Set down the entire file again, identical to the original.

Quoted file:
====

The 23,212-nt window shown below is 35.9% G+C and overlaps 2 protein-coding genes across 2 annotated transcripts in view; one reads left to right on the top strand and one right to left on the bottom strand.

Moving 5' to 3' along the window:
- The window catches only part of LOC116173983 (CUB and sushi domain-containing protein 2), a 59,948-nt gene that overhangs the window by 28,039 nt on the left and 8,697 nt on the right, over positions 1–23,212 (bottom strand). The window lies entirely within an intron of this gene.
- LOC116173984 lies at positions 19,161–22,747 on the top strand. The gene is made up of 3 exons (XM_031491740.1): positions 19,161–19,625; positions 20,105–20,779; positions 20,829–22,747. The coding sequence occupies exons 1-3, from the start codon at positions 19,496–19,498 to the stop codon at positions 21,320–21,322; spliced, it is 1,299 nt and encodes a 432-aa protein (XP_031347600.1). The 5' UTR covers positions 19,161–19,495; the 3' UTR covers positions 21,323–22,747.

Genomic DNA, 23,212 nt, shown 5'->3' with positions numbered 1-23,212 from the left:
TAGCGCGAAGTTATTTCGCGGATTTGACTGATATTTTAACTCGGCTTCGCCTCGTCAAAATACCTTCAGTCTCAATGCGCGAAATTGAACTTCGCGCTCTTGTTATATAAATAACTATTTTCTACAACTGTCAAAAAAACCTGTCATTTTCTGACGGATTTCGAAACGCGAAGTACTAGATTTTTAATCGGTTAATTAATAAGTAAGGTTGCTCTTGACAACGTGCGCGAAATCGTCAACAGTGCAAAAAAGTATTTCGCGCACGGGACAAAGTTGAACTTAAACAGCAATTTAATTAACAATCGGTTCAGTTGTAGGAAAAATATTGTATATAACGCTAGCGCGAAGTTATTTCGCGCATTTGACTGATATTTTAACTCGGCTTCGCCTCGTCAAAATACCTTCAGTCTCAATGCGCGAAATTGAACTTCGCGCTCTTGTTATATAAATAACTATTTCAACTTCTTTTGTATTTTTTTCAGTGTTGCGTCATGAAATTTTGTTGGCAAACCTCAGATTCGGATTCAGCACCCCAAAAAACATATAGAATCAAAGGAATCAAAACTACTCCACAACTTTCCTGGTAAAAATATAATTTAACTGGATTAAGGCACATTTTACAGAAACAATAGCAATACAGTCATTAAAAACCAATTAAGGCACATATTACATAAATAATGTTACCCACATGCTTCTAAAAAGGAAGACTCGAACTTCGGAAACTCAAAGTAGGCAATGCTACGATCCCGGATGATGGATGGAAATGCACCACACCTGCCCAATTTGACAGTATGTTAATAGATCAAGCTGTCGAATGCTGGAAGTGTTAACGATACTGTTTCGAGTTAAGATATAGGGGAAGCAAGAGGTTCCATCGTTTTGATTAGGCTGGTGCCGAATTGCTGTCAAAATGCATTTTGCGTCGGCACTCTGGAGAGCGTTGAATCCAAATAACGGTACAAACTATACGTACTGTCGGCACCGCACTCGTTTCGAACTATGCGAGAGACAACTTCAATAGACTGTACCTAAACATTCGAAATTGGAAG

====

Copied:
The 23,212-nt window shown below is 35.9% G+C and overlaps 2 protein-coding genes across 2 annotated transcripts in view; one reads left to right on the top strand and one right to left on the bottom strand.

Moving 5' to 3' along the window:
- The window catches only part of LOC116173983 (CUB and sushi domain-containing protein 2), a 59,948-nt gene that overhangs the window by 28,039 nt on the left and 8,697 nt on the right, over positions 1–23,212 (bottom strand). The window lies entirely within an intron of this gene.
- LOC116173984 lies at positions 19,161–22,747 on the top strand. The gene is made up of 3 exons (XM_031491740.1): positions 19,161–19,625; positions 20,105–20,779; positions 20,829–22,747. The coding sequence occupies exons 1-3, from the start codon at positions 19,496–19,498 to the stop codon at positions 21,320–21,322; spliced, it is 1,299 nt and encodes a 432-aa protein (XP_031347600.1). The 5' UTR covers positions 19,161–19,495; the 3' UTR covers positions 21,323–22,747.

Genomic DNA, 23,212 nt, shown 5'->3' with positions numbered 1-23,212 from the left:
TAGCGCGAAGTTATTTCGCGGATTTGACTGATATTTTAACTCGGCTTCGCCTCGTCAAAATACCTTCAGTCTCAATGCGCGAAATTGAACTTCGCGCTCTTGTTATATAAATAACTATTTTCTACAACTGTCAAAAAAACCTGTCATTTTCTGACGGATTTCGAAACGCGAAGTACTAGATTTTTAATCGGTTAATTAATAAGTAAGGTTGCTCTTGACAACGTGCGCGAAATCGTCAACAGTGCAAAAAAGTATTTCGCGCACGGGACAAAGTTGAACTTAAACAGCAATTTAATTAACAATCGGTTCAGTTGTAGGAAAAATATTGTATATAACGCTAGCGCGAAGTTATTTCGCGCATTTGACTGATATTTTAACTCGGCTTCGCCTCGTCAAAATACCTTCAGTCTCAATGCGCGAAATTGAACTTCGCGCTCTTGTTATATAAATAACTATTTCAACTTCTTTTGTATTTTTTTCAGTGTTGCGTCATGAAATTTTGTTGGCAAACCTCAGATTCGGATTCAGCACCCCAAAAAACATATAGAATCAAAGGAATCAAAACTACTCCACAACTTTCCTGGTAAAAATATAATTTAACTGGATTAAGGCACATTTTACAGAAACAATAGCAATACAGTCATTAAAAACCAATTAAGGCACATATTACATAAATAATGTTACCCACATGCTTCTAAAAAGGAAGACTCGAACTTCGGAAACTCAAAGTAGGCAATGCTACGATCCCGGATGATGGATGGAAATGCACCACACCTGCCCAATTTGACAGTATGTTAATAGATCAAGCTGTCGAATGCTGGAAGTGTTAACGATACTGTTTCGAGTTAAGATATAGGGGAAGCAAGAGGTTCCATCGTTTTGATTAGGCTGGTGCCGAATTGCTGTCAAAATGCATTTTGCGTCGGCACTCTGGAGAGCGTTGAATCCAAATAACGGTACAAACTATACGTACTGTCGGCACCGCACTCGTTTCGAACTATGCGAGAGACAACTTCAATAGACTGTACCTAAACATTCGAAATTGGAAG